Jay’s police statements place phone at I-70 Park’n’Ride (L689C/L689B) or Forrest Park (L689A)

Jay claims cellphone  is two to three ranges east of pinged tower.

4:12

(Jenn)

L689A

Jay testifies that he does not
remember this phone call.

 

N/A

4:27

(Incoming)

L654C

Cathy’s house (L655A), where Jay goes to after dropping Adnan at track

Jay claims cellphone is two ranges east of pinged tower.

4:58

(Incoming)

L654C

Cathy’s house (L655A), where Jay goes to after dropping Adnan at track

Jay claims cellphone  is two ranges east of pinged tower.

5:14

(Incoming Call to Voicemail)

Incoming calls to voicemail do not
provide location data

N/A

5:38

(Krista)

L653C

No testimony as to location of phone at time of call

N/A

6:07

(Incoming)

L655A

Cathy’s house (L655A)

Jay claims cellphone is in range of pinged tower.

6:09

(Incoming)

L608C

Cathy’s house (L655A)

Jay claims cellphone is one range east of pinged tower.

6:24

(Incoming)

L608C

Cathy’s house (L655A)

Jay claims cellphone is one range east of pinged tower.

6:59

(Yaser)

L651A

No testimony as to location of phone at time of call, but based on 7:00 pm call, phone must necessarily be in Leakin Park (L689B)

Jay claims cellphone is two ranges east of pinged tower.

7:00

(Jenn Pager)

L651A

Leakin Park (L689B)

Jay claims cellphone is two ranges east of pinged tower.

7:09

(Incoming)

L689B

Leakin Park (L689B)

Jay claims cellphone is in range of pinged tower.

7:16

(Incoming)

L689B

Leakin Park (L689B)

Jay claims cellphone is in range of pinged tower.

8:04

(Jenn Pager)

L653A

Edmondson Avenue (L653A, L653C, L654A)

Jay claims cellphone is in possible range of pinged tower.

8:05

(Jenn Pager)

L653C

Edmondson Avenue (L653A, L653C, L654A)

Jay claims cellphone is in possible range of pinged tower.

9:01

(Nisha)

L651C

No testimony as to location of phone at time of call.

N/A

9:03

(Krista)

L651C

No testimony as to location of phone at time of call.

N/A

9:10

(Krista)

L651C

No testimony as to location of phone at time of call.

N/A

9:57

(Nisha)

L651C

No testimony as to location of phone at time of call.

N/A

10:02

(Yaser)

L698B

No testimony as to location of phone at time of call.

N/A

10:29

(Saad)

L651C

No testimony as to location of phone at time of call.

N/A

10:30

(Ann)

L651C

No testimony as to location of phone at time of call.

N/A

The result? Out of the 30 calls that were made or received on the day of Hae’s murder, there were 22 calls for which the prosecution’s evidence identified the location of the cellphone at the time of the call. Of those 22 calls, only six pinged the tower that covers the range where, according to the prosecution, the cellphone was located. Of those six calls, one occurred while the cellphone was indisputably, according to the testimony of several witnesses, at Woodlawn High School (10:45 am), one occurred while the cellphone was indisputably, according to the testimony of several witnesses, at Cathy’s apartment (6:07 pm), and four occurred while the phone was allegedly in Leakin Park and when Hae’s car was being ditched (7:09, 7:16, 8:04, 8:05).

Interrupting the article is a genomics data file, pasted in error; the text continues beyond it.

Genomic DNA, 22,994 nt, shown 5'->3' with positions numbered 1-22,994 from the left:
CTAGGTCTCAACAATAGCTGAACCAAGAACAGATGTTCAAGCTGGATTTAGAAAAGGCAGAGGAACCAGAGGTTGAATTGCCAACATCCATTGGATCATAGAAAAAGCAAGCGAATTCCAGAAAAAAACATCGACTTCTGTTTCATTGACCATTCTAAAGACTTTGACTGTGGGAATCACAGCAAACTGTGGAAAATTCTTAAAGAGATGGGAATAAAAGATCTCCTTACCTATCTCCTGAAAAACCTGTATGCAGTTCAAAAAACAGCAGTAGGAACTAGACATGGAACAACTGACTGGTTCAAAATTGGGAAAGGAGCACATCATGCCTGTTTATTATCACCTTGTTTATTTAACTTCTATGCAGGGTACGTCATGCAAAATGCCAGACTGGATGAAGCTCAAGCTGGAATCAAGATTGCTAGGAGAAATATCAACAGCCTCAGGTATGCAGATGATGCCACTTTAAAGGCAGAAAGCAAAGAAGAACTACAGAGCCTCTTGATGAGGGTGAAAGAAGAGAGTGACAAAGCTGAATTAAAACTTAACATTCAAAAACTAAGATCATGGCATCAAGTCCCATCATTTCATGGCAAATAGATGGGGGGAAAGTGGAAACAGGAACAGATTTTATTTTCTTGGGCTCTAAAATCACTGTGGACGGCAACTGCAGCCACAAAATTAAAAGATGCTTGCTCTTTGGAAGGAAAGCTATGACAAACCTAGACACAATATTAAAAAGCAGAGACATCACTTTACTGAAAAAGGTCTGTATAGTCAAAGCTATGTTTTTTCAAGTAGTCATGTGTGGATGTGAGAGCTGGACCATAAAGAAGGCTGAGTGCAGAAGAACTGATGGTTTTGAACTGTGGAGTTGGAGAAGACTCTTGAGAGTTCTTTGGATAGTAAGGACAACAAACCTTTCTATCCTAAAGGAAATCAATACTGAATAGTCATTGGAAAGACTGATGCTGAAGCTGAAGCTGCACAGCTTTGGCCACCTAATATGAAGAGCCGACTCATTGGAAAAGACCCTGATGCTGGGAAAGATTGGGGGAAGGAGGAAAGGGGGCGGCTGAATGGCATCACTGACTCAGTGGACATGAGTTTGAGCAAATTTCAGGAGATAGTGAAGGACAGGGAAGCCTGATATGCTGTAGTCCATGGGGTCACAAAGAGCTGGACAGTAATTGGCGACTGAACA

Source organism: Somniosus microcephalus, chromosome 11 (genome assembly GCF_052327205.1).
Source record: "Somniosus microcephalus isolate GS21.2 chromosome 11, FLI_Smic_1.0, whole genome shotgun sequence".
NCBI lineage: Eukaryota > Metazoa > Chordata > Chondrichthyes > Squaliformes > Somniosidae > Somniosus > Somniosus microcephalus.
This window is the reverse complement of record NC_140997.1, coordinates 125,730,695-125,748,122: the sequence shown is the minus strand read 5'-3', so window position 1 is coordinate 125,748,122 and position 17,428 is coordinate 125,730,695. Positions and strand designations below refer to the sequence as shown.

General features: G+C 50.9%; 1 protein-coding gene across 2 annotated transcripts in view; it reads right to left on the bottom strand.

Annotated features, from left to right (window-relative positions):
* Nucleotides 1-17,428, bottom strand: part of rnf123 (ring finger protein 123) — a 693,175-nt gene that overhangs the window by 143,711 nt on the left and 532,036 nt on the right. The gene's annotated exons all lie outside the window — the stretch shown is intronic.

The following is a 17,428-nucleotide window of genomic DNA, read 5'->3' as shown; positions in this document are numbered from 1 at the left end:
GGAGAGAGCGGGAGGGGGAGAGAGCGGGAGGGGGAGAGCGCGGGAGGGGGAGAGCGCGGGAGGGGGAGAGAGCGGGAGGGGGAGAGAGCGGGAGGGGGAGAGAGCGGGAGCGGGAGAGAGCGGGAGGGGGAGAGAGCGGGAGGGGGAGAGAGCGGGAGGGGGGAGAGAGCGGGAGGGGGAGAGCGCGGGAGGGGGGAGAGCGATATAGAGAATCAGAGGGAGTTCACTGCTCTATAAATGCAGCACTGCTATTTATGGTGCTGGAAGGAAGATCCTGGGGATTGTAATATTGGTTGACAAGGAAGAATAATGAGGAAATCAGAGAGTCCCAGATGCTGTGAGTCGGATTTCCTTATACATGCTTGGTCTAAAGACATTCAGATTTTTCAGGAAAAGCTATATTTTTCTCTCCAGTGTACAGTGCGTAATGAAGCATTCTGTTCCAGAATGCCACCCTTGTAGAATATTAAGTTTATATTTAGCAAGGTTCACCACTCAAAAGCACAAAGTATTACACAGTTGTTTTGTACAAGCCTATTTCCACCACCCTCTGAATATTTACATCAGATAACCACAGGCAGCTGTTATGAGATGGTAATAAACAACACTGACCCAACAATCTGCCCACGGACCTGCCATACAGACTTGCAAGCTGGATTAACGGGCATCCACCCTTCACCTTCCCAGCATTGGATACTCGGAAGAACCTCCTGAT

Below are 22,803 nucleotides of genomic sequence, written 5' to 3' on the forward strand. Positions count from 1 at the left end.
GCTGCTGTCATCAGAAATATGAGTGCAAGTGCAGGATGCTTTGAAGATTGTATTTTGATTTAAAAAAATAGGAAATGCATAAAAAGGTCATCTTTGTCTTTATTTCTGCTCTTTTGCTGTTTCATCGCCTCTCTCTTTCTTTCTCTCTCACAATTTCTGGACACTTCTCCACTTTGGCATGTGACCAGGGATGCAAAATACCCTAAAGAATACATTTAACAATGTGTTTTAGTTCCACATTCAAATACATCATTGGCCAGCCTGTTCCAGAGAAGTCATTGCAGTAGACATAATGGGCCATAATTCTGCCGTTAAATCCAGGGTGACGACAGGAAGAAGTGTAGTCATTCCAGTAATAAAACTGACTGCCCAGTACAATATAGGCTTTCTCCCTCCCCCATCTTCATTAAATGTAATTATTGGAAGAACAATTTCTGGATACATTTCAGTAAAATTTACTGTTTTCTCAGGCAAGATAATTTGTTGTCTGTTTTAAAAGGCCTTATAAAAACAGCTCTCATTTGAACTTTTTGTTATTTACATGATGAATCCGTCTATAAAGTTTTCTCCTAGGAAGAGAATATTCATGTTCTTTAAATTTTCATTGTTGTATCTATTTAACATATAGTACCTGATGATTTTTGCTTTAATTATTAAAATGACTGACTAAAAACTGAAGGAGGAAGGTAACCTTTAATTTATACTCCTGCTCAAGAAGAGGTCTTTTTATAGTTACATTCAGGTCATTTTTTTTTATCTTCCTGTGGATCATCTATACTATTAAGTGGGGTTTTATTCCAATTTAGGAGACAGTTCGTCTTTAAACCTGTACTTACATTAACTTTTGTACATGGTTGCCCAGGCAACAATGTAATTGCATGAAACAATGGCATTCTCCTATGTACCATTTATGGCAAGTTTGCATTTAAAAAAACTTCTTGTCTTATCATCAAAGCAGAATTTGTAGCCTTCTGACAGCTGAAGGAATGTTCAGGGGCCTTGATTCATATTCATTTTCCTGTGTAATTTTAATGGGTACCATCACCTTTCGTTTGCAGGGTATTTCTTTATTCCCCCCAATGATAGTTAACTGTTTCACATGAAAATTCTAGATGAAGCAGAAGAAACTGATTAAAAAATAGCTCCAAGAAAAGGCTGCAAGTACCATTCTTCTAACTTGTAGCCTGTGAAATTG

But isn’t that rather odd? Why is it that the location data for the cellphone is only accurate when we either have multiple non-Jay eyewitnesses who could testify as to the phone’s location at the time of the call, or when the phone was at a location where it absolutely must have been in order for the prosecution’s case against Adnan to hold up?

Could it possibly be that, for the 7:09, 7:16, 8:04, and 8:05 calls, the investigators refused to accept Jay’s story until he gave them an answer that fit their theory of the case? And that for every other call that was not directly incriminating, the investigation did not bother with making sure that Jay’s story actually fit the narrative they were pushing? Because based on the prosecution’s theory of the case, the only apparent explanation for the cellphone records is that the towers pings magically became more accurate from 7:09 to 8:05 p.m., even though they were overwhelmingly unreliable for the rest of that day. Well, either that, or else the prosecution selected a narrative that happened to fit the cellphone records in a way that made Adnan look guilty.

The prosecution’s entire case has gone into a fatal loop. Why are the cellphone records accurate? Because Jay says so. Why is Jay’s testimony accurate? Because the cellphone records say so. Why are the cellphone records accurate? Because… and so on, and so on. Except for one teeny little flaw in that premise: the cellphone records do not actually match Jay’s testimony, and Jay’s testimony does not actually match the cellphone records. So how can two things that do not match one another verify the accuracy of each other?

In other words: instead of asking, “What are the odds that the cellphone would ping Leakin Park if the phone was not there?”, the question we should really be asking is, “What are the odds that the incriminating portions of the prosecution’s theory of the case conveniently match the cellphone records, when everything else does not?”

-Susan

Edit: I should note that the maps I am using present the prosecution’s case in the strongest light possible — I am giving them every possible benefit of the doubt with the idealized territory of L689B.

But that is not how real life works. I am no graphic designer, so you’ll have to forgive the MS Paint rendition, but below is a representation of the signal range for L689 (in red), based on a signal range of two miles. Also included is a representation of the signal range for L653 (in blue). There was no evidence presented at Adnan’s trial concerning the possible range of any of the towers, so I adopted the two-mile figure based on the conservative estimate often used by law enforcement. The radial lines in the southern half of L689 show the direction of the B antenna (“L689B”). Note that the majority of L689B’s signal range, based on the two-mile assumption (which would appear to be consistent with the closest-territory range of L689A and L689C), is not in Leakin Park at all, but in the neighboring territory.

L653 and L689 ranges - 2 mile radiusAnd here is a map showing an actual coverage map (h/t /u/gentrfam). Note that this map does not even show the extent of the overlap of these ranges, although it is a good illustration of the random nature (and noncontiguous blobs of coverage) that real life cell towers provide: